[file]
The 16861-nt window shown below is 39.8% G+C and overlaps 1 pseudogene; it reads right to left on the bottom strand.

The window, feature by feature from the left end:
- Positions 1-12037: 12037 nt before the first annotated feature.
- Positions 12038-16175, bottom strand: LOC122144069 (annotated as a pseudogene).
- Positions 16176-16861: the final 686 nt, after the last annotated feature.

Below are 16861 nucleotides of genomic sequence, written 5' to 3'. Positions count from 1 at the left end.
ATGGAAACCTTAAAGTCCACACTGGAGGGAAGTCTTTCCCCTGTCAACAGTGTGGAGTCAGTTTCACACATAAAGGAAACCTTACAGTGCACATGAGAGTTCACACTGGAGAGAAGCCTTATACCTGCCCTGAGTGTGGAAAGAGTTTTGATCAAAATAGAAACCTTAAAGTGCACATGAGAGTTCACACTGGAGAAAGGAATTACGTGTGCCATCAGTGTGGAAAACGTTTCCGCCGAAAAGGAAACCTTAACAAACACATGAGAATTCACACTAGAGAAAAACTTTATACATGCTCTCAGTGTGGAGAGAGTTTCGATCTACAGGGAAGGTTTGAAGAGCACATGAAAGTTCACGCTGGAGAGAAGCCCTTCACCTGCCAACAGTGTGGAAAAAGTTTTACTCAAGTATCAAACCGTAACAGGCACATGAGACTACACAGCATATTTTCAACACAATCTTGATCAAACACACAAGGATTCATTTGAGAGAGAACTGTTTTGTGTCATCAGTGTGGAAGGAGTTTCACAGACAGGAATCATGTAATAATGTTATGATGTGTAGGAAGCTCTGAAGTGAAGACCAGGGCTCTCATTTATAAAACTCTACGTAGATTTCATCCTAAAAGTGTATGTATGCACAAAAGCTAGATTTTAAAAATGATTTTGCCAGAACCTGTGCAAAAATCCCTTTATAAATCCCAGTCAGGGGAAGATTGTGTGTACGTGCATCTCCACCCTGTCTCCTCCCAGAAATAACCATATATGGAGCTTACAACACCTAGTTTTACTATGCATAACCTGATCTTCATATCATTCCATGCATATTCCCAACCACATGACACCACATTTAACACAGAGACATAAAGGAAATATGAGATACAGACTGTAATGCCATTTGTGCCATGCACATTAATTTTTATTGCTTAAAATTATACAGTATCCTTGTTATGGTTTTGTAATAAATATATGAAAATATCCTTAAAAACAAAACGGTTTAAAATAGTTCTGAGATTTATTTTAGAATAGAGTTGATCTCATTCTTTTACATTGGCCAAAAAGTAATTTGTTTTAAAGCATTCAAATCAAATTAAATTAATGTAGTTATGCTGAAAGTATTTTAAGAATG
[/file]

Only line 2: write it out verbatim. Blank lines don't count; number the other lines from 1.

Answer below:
The window, feature by feature from the left end: